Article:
YEREVAN (RFE/RL) — At least 200 people were detained in Yerevan on Friday as the Armenian police tried to stop opposition supporters from again blocking streets in protest against Prime Minister Serzh Sarkisian. Thousands of demonstrators took to the streets of the capital for an eighth straight day on April 20.
The protests mainly involving young people resumed in various parts of the Armenian capital in the morning following opposition leader Nikol Pashinian’s calls for a “total blockade” of streets as well as roads leading to the city.
Hundreds of protesters led by Pashinian marched through Yerevan’s northern and western districts, urging Armenians to “reject Serzh” and again rally in central Republic Square in the evening. They were greeted by many bystanders and car drivers honking their horns in response to Pashinian’s appeal to “beep if you are against Serzh.” Many car horns reverberated throughout the city.
One of the city’s main bridges was blocked by three heavy trucks when the crowd reached early in the afternoon. The truck drivers left their vehicles parked there and joined the Pashinian-led march.
Mikayel Ghukasian, a 23-year-old student from Yerevan State University, told RFE/RL that the Armenian “people want changes.”
“People come here because they are unhappy about the situation in the country, unhappy about the developments in the country over the past 10 years, and do not want the country to continue in the same direction,” he said. “People want changes and they want the government to hear their voice and make good on its promises.”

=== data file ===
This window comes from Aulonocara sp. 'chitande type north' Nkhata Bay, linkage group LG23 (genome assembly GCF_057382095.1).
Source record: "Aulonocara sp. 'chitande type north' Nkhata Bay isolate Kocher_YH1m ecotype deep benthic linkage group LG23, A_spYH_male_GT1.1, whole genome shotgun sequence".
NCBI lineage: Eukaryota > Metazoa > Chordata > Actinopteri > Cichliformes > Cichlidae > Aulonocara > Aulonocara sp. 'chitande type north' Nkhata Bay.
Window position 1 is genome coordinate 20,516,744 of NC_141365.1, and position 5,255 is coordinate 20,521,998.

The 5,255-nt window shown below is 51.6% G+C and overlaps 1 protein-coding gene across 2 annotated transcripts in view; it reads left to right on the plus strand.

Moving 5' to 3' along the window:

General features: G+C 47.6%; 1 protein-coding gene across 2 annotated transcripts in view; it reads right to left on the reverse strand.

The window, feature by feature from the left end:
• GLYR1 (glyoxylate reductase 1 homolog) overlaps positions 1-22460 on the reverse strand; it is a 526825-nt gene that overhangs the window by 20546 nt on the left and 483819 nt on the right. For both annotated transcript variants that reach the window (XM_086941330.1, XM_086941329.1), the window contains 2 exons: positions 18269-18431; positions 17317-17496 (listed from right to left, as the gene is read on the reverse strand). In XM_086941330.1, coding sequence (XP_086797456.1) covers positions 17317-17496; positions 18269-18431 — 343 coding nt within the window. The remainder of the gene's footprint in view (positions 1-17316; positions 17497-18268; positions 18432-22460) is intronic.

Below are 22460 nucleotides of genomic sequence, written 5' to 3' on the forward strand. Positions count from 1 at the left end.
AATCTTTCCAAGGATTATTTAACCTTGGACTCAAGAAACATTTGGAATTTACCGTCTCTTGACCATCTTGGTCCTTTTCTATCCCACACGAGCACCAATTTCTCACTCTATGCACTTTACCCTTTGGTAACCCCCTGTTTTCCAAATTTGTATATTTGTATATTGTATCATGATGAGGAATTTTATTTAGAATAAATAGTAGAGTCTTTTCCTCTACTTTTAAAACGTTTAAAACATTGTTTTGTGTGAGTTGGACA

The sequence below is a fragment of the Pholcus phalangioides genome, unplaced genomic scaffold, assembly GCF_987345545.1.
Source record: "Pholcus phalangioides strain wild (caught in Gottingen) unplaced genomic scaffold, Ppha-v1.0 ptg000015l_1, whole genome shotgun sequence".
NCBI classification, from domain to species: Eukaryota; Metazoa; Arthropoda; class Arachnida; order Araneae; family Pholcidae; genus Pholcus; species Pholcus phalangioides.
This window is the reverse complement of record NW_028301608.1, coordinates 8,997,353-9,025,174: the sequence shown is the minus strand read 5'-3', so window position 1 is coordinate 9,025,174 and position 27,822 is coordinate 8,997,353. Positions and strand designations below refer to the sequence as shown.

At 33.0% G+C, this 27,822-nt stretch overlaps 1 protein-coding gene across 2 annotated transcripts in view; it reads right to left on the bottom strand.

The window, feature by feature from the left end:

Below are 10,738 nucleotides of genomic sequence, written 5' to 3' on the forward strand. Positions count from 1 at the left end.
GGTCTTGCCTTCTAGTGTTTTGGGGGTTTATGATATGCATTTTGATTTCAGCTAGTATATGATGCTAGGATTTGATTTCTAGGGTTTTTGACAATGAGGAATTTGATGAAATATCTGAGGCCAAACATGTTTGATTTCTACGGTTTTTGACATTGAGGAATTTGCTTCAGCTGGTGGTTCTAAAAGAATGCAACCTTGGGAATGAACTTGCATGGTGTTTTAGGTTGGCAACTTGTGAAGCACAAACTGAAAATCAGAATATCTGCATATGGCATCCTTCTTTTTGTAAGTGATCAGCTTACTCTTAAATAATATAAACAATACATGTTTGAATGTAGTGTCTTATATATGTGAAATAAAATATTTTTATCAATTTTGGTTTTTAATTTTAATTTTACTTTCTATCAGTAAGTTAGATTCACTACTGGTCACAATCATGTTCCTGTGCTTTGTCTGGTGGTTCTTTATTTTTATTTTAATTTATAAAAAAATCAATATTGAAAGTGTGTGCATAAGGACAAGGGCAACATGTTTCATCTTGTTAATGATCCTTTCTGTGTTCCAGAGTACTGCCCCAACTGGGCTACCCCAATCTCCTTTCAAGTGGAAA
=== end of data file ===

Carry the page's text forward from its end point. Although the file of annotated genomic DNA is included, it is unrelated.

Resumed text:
Another protester, Mikayel Nazarian, said that he has seen protesters with a wide range of social and political backgrounds.
“The uniqueness of [these protests] is that everyone is here – rightists, leftists, centrists. From anarchists to nationalists – all are here. This is a situation when a conservative society and a more progressive society or, putting it more bluntly, traditionalists and LGBT community people can sit together in one place,” Nazarian said. “This already means that there is a great change in this society.”
Meanwhile, smaller groups of protesters tried to shut down traffic in several other parts of Yerevan. They were confronted by riot police keen to keep the roads open. Dozens of protesters were detained as a result.
Several hundred employees one of the country’s largest information technology firms, Synopsys Armenia, went on strike and blocked a major street adjacent to their company’s offices. Police intervened to reopen Arshakuniats Avenue to traffic 30 minutes later.
Synopsys engineers were joined by other protesters later in the afternoon. More than two hundred students marched unimpeded through downtown Yerevan in the meantime.
According to the police, the total number of detainees stood at 200. RFE/RL correspondents witnessed two dozen people bundled into police vans, personal cars and even public buses used by the police. Plainclothes policemen were also involved in the operation.
Video footage showed men in plainclothes shoving protesters in unmarked cars. It was unclear whether they were police officers and whether those they apprehended were counted among those officially detained.
The police defended the detentions, saying that the protesters are not legally allowed to block streets and law-enforcement officers have to restore “public order.” A police statement warned that failure to obey officers’ orders will lead to “negative legal consequences.”
Rallies continued in the evening with thousands of opposition supporters gathered in Yerevan’s central Republic Square.
Opposition lawmaker Arafat Mirzoyan told the gathering that government officials have been offering dialogue with the opposition in recent days.
“We are ready to have dialogue with them only on one issue: the capitulation of Serzh Sarkisian and the [ruling] Republican Party of Armenia,” he said.
Protesters also rallied in Armenia’s second largest city, Gyumri, where they attempted to block a highway leading to Yerevan, and in Vanadzor, the third largest city in the country of about 3 million people.